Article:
All results reported in the main text are significant at the 0. Distinct subsets of attributes are implicated at the browsing and writing stages. For example, when men select among women, age plays a greater role in the browsing stage. Consider Fig. Among women, age matters in both browsing and writing, but its effects can vary across stages. For example, as we see in Fig.

BMI also figures differently into browsing and writing decisions. Thus, it seems that women can never be too thin to write to; conditional on browsing. The probability of browsing and writing someone of a given value of age relative to the probability of browsing or writing someone of equal age. The y axis shows the associated probability ratio for both browsing and writing. The probability of browsing and writing someone of a given value of body mass relative to the probability of browsing or writing someone of equal body mass.

The y axis shows the associated probability ratio. By identifying sharp cutoffs in acceptability criteria, the model can identify norms or rules that would be difficult to extract using traditional methods. The results for height, as shown in Fig. Overall, women seem to prefer men who are 3—4 in taller across the board, with substantial drop offs for men below this cutoff. This finding is consistent with prior research showing that women prefer a partner who is not taller than she is in heels With regard to age Fig.

Any such crisp criteria would be smoothed over in a model that captured nonlinearities via polynomial specifications. The probability of browsing and writing someone of a given value of height relative to the probability of browsing or writing someone of equal height.

The x axis is height difference in inches between the user and potential match. Age differences are the biggest deal breaker. Even within the bulk of observations i.

The model can also locate deal breakers in categorical covariates, although this is not unique to its framework. In online dating, one that stands out is not demographic but an act of omission: failing to provide a photo.

Both men and women are roughly 20 times less likely to browse someone without a photo, even after controlling for all other attributes in the model age, education, children, etc. Nearly as strong is smoking behavior: among those who do, nonsmokers are nearly 10 times less likely to be browsed and, therefore, smoking is evidently a decisive screen. In short, we find clear evidence of deal-breaking behavior, although the strength of effects varies across the revealed classes.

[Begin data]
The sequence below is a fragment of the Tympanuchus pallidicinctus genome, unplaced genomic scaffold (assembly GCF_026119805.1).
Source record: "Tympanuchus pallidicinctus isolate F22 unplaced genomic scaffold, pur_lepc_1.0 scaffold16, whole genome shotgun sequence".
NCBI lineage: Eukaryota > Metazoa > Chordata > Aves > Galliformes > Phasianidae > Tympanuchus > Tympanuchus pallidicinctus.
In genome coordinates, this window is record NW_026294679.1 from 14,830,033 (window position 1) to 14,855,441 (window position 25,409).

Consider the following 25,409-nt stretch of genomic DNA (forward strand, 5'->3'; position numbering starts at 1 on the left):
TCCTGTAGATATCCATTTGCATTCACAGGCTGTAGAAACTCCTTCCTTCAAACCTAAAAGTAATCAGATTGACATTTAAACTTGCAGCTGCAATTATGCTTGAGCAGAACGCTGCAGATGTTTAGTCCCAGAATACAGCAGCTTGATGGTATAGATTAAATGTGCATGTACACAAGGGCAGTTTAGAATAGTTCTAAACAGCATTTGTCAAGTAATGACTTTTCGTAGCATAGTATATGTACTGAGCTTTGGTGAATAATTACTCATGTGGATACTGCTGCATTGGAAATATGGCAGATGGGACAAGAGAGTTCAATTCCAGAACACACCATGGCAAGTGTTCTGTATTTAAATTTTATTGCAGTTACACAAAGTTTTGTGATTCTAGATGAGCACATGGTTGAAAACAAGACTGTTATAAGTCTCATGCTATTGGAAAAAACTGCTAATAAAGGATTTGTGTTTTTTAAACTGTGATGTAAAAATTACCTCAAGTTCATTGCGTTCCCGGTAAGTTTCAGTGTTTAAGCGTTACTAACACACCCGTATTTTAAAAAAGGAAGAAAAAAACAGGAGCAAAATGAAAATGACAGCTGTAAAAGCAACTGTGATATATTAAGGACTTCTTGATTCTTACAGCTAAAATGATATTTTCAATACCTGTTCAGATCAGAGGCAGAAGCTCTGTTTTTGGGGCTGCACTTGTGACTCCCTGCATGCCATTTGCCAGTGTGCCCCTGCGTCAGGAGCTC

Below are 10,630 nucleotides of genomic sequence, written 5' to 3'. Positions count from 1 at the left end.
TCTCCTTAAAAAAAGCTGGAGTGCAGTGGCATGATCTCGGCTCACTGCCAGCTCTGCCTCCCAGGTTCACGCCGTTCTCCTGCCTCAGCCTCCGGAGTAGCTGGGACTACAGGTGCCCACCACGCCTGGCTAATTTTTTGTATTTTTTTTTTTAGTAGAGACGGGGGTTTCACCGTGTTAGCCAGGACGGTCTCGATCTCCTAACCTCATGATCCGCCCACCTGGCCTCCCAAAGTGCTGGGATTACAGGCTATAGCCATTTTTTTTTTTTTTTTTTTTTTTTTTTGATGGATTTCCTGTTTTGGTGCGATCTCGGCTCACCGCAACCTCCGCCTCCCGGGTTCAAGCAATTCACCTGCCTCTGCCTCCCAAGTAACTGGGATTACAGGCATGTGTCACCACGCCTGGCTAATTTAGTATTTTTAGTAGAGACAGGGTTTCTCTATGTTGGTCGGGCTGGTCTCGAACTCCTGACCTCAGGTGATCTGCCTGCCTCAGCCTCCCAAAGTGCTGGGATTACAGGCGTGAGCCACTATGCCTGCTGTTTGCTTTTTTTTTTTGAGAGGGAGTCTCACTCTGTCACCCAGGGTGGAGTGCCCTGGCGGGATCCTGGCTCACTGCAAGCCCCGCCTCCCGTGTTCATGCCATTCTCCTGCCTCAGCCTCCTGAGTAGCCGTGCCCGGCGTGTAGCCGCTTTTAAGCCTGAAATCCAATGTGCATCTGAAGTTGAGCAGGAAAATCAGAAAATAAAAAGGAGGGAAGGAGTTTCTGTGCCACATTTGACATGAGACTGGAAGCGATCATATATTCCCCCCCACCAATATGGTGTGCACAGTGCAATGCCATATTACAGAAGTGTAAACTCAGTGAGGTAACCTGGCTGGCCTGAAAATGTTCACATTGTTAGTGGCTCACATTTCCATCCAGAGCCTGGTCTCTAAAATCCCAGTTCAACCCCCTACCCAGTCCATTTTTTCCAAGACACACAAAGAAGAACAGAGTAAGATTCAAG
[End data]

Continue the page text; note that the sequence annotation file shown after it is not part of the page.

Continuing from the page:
Extracting multistage screening rules from online dating activity data,Significance

 · This paper presents a statistical framework for harnessing online activity data to better understand how people make decisions. Building on insights from cognitive science and This paper presents a statistical framework for harnessing online activity data to better understand how people make decisions. Building on insights from cognitive science and decision theory, we develop a discrete choice model that allows for exploratory behavior and multiple stages of decision making, with different rules enacted at each stage  · Extracting Multistage Screening Rules From Online Dating Activity Data by Elizabeth Bruch, Fred Feinberg, Kee Yeun Lee published in Proceedings of Extracting It allows for exploratory behavior and multiple decision stages, with the possibility of distinct evaluation rules at each stage. This framework is flexible and extendable, extracting Building on insights from cognitive science and decision theory, we develop a discrete choice model that allows for exploratory behavior and multiple stages of decision making, with 14 rows ·  · Significance. Online activity data—for example, from dating, housing search, or social ... read more

Guy Hochman. Keywords: choice modeling, noncompensatory behavior, mate selection, computational social science. Open in a separate window. Decision theorists distinguish screeners that are conjunctive deal breakers from those that are disjunctive deal makers ; the former indicates a set of qualities where all must be possessed, and the latter indicates a set of qualities where any one suffices. In the first stage, the probability that the i th mate seeker will consider browse the j th option at a particular time, which for simplicity, we leave unsubscripted can be written as a binary choice model, which we operationalize as softmax i.

All results reported in the main text are significant at the 0. Help Help using Europe PMC. Journal of Behavioral Decision Making Ignorance or integration: the cognitive processes underlying choice behavior. Funding Funders who supported this work. Abstract This paper presents a statistical framework for harnessing online activity data to better understand how people make decisions.